|Classification and external resources|
Arteries beneath brain
Lacunar stroke or lacunar infarct (LACI) is a type of stroke that results from occlusion of one of the penetrating arteries that provides blood to the brain's deep structures. Patients who present with symptoms of a lacunar stroke, but who have not yet had diagnostic imaging performed may be described as suffering from Lacunar Stroke Syndrome (LACS).
Much of the current knowledge of lacunar strokes comes from C. M. Fisher's cadaver dissections of post-mortem stroke patients. He observed "lacunes" (Latin for 'lake') of empty fluid left in the deep brain structures after occlusion of 200-800 μm penetrating arteries and connected them with 5 classic syndromes. These syndromes are still noted today, though lacunar infarcts are diagnosed based on clinical judgment and radiologic imaging.
It is estimated that lacunar infarcts account for 25% of all ischemic strokes, with an annual incidence of approximately 15 per 100,000 people. They may be more frequent in men and in African Americans, Mexican Americans, and Hong Kong Chinese.
Lacunes are caused by occlusion of a single deep penetrating artery that arises directly from the constituents of the Circle of Willis, cerebellar arteries, and basilar artery. The corresponding lesions occur in the deep nuclei of the brain (37% putamen, 14% thalamus, and 10% caudate) as well as the pons (16%) or the posterior limb of the internal capsule (10%). They less commonly occur in the deep cerebral white matter, the anterior limb of the internal capsule, and the cerebellum.
The two proposed mechanisms are microatheroma and lipohyalinosis. At the beginning, lipohyalinosis was thought to be the main small vessel pathology, but microatheroma now is thought to be the most common mechanism of arterial occlusion (or stenosis). Occasionally, atheroma in the parent artery blocks the orifice of the penetrating artery (luminal atheroma), or atheroma involves the origin of the penetrating artery (junctional atheroma). Alternatively, hypoperfusion is believed to be the mechanism when there is stenosis of the penetrating artery. When no evidence of small vessel disease is found on histologic examination, an embolic cause is assumed, either artery-to-artery embolism or cardioembolism. In one recent series, 25% of patients with clinical radiologically defined lacunes had a potential cardiac cause for their strokes.
Advanced age, chronic hypertension, smoking and diabetes mellitus are risk factors. It is unclear whether there is an association with alcohol consumption, elevated cholesterol, or history of prior of stroke. Lacunar strokes may result from carotid artery pathology or microemboli from the heart as in atrial fibrillation. Patients often recover well, but if there is enough white matter disease from lacunar pathology, one can see a subcortical dementia such as Binswanger disease.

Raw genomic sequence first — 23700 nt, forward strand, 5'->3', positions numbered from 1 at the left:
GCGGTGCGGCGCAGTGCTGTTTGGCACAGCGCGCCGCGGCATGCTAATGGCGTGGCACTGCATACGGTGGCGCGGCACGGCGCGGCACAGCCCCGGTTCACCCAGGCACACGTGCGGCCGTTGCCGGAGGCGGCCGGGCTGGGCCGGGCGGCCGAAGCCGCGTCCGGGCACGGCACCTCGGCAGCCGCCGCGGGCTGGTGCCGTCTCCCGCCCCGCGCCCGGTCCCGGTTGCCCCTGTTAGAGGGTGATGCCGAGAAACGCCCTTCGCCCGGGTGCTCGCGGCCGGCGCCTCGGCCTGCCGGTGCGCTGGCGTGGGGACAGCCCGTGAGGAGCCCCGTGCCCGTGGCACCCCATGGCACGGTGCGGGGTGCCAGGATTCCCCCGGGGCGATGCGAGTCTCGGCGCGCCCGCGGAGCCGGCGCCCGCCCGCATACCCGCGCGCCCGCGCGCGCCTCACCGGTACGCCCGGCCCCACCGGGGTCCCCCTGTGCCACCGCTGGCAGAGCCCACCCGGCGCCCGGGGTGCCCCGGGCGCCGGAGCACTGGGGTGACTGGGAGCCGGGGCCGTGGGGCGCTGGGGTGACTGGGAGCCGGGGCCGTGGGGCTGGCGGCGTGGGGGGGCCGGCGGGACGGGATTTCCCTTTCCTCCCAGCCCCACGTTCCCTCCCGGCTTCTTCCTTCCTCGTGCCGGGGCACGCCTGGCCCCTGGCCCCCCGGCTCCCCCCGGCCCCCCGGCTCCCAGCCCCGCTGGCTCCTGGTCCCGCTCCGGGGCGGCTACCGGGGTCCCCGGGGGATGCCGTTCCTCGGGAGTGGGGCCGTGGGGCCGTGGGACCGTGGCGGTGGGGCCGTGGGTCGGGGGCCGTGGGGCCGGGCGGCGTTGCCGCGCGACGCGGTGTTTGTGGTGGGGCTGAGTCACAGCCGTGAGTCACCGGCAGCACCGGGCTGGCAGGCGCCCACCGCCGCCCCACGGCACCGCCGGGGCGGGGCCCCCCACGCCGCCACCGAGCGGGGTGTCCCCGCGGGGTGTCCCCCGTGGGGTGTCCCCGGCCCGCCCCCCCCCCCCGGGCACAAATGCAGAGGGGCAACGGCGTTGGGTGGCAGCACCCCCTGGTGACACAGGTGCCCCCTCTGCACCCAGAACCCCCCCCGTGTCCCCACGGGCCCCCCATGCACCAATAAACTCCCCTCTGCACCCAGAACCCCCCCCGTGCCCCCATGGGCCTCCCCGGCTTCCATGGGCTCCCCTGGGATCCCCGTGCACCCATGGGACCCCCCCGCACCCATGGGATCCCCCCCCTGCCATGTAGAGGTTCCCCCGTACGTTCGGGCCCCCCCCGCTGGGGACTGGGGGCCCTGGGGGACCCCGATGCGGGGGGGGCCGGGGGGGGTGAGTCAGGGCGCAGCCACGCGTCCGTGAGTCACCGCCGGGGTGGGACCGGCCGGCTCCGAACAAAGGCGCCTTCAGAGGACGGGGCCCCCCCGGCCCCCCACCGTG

Each of the 5 classical lacunar syndromes has a relatively distinct symptom complex. Symptoms may occur suddenly, progressively, or in a fluctuating (eg, the capsular warning syndrome) manner. Occasionally, cortical infarcts and intracranial hemorrhages can mimic lacunar infarcts, but true cortical infarct signs (such as aphasia, neglect, and visual field defects) are always absent. The 5 classic syndromes are as follows.
|Name||Location of infarct||Presentation|
|Pure motor stroke/hemiparesis (most common lacunar syndrome: 33-50%)||posterior limb of the internal capsule, or the basis pontis||It is marked by hemiparesis or hemiplegia that typically affects the face, arm, or leg of one side. Dysarthria, dysphagia, and transient sensory symptoms may also be present.|
|Ataxic hemiparesis (second most frequent lacunar syndrome)||posterior limb of the internal capsule, basis pontis, and corona radiata.||It displays a combination of cerebellar and motor symptoms, including weakness and clumsiness, on the ipsilateral side of the body. It usually affects the leg more than it does the arm; hence, it is known also as homolateral ataxia and crural paresis. The onset of symptoms is often over hours or days.|
|Dysarthria/clumsy hand (sometimes considered a variant of ataxic hemiparesis, but usually still is classified as a separate lacunar syndrome)||basis pontis||The main symptoms are dysarthria and clumsiness (ie, weakness) of the hand, which often are most prominent when the patient is writing.|
|Pure sensory stroke||contralateral thalamus (VPL)||Marked by persistent or transient numbness, tingling, pain, burning, or another unpleasant sensation on one side of the body.|
|Mixed sensorimotor stroke||thalamus and adjacent posterior internal capsule||This lacunar syndrome involves hemiparesis or hemiplegia with ipsilateral sensory impairment|
Typically, tissue plasminogen activator may be administered within three hours of stroke onset if the patient is without contraindications (ie. a bleeding diathesis such as recent major surgery or cancer with brain metastases). High dose aspirin can be given within 48 hours. For long term prevention of recurrence, medical regimens are typically aimed towards correcting the underlying risk factors for lacunar infarcts such as hypertension, diabetes mellitus and cigarette smoking. Blood thinners such as heparin and warfarin have shown no benefit over aspirin with regards to five year survival.
Patients who suffer lacunar strokes have a greater chance of surviving beyond thirty days (96%) than those with other types of stroke (85%), and better survival beyond a year (87% versus 65-70%). Between 70% and 80% are functionally independent at 1 year, compared with fewer than 50% otherwise.
Lacunar: A carpentry Term: Pertaining to lacuna. In architecture, a ceiling or undersurface of a cornice formed of sunken compartments.